I gotta get it down, I know I do. I look back on all the entries on Oliver and I know I would remember less than half of what happened had I not documented it here. But so far, I’ve written so little on Georgia.
The story with G is both more complicated and simpler than with O. O was and is so outrageous that his exploits demand a public venue. And writing it out makes it easier to laugh than to cry; the two emotions are so close when it comes to parenting O. I am rarely, rarely quietly soaking up the best of O: I am hit over the head with it, sometimes literally. He either makes you want to pull your hair out or cover him with kisses. The other day at a christening: “Mama, can you pull my pants up? I just peed under the table with Molly” (and ripped up all the grass to boot). The other night in the tub: Me: “Should I get out now to make some room for you?” O: “No, I love you too much.”
With G, things are quieter. Of course part of that is that she’s only eight months old; but O was yammering and yelling his head off at eight months. G coos, and cries, and laughs, but mostly she smiles. Mostly she concerns herself with letting you know you’re the sweetest thing she’s ever laid eyes on, and every time she sees you, it’s like she’s surprised to have been blessed anew. She looks up and simply beams. You smile back and she looks like she might topple over from gratitude. When she’s really thrilled with something, G succumbs to a fit of snorting and sniffling that scrunches up her whole face and her toothless grin doubles in size. She’s normally a beauty, but this show of ecstasy is almost creature-like in its bizarre adorableness.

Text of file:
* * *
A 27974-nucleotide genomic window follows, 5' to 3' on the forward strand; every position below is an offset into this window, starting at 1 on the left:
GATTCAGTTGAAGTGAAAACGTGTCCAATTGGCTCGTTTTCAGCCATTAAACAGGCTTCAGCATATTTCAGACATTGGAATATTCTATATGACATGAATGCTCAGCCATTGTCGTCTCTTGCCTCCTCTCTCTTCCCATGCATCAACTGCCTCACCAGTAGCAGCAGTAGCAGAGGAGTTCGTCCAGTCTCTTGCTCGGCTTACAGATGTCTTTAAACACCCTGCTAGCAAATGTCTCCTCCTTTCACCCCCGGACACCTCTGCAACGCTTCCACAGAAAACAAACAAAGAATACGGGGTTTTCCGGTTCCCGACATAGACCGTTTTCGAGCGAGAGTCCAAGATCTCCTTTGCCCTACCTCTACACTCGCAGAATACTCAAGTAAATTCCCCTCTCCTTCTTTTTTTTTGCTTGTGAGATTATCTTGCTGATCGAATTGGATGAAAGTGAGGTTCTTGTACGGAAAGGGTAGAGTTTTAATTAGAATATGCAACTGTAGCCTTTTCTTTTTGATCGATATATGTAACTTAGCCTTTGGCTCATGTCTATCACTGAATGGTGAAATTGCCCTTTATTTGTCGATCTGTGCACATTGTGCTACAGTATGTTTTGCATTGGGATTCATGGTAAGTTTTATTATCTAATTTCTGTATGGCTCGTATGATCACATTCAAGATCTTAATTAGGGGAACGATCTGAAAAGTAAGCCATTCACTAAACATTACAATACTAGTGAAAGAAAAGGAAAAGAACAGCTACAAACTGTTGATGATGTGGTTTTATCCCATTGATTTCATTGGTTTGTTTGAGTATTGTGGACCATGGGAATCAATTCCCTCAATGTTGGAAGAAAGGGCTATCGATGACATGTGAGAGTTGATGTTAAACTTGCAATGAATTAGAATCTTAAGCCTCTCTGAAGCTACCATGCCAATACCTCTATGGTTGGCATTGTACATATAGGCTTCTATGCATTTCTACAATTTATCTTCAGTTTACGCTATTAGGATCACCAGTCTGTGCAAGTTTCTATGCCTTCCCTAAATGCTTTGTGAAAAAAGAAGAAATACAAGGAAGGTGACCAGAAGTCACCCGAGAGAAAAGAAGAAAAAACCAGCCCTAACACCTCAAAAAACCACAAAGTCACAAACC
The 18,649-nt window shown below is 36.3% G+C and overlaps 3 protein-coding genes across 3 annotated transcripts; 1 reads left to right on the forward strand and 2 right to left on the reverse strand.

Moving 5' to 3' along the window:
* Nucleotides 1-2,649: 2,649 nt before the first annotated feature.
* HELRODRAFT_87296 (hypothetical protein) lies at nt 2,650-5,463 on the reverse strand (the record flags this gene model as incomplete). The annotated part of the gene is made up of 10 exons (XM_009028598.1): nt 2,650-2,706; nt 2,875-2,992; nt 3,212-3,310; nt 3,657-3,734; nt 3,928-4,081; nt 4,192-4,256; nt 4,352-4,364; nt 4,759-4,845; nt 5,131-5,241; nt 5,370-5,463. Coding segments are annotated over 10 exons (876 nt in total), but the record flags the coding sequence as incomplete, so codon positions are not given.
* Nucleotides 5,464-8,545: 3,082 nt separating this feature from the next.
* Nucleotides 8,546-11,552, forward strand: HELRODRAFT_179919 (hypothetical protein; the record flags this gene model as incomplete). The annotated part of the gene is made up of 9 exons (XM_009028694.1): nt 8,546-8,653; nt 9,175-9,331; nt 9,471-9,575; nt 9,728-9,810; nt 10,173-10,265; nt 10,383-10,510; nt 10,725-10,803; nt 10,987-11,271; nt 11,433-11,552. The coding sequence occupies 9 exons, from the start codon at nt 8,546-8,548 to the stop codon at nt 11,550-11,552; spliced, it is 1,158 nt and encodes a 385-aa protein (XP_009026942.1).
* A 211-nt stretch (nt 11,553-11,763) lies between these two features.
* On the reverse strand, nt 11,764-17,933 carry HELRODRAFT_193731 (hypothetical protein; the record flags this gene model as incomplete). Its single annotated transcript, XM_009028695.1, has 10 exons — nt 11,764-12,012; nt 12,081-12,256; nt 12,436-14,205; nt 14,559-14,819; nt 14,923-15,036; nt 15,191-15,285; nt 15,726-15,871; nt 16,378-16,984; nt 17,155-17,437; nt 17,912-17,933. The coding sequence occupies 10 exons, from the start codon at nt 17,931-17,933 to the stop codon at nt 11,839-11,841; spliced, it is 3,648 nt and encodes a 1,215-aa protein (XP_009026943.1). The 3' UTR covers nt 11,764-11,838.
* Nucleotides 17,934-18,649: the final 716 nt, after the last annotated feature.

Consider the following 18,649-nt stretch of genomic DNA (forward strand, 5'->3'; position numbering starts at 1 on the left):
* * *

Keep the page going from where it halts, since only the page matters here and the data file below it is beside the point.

Like all second children, G watches her elder sibling closely and is particularly chuffed when she’s allowed to follow in his footsteps, like when we guide her down slides or push her slowly in a baby swing. She struggles for O’s attention when he’s not bestowing it vigorously of his own accord; if it’s won, she gets a look of pure satisfaction and adoration. If anyone’s going to make Georgia laugh, it’s Oliver.
I am writing this in bed, in the dark, with Georgia dreaming beside me. We have at most three nights left before she leaves my bed to be sleep-trained, away from me and nursing, into her crib in another room, soothed for the first few nights by her dad and eventually by no one but herself. It seems impossible. I can’t imagine not sleeping with her, though she now wakes at least four times a night and I can’t function most mornings I’m so tired. In the night, when she cries out expectantly, whether it’s for the first or seventh time, I turn over lightning quick to put her back to sleep. And stroke her downy hair. And hold hands. And listen to her breathe as she settles again.
I will miss this. But I have written it.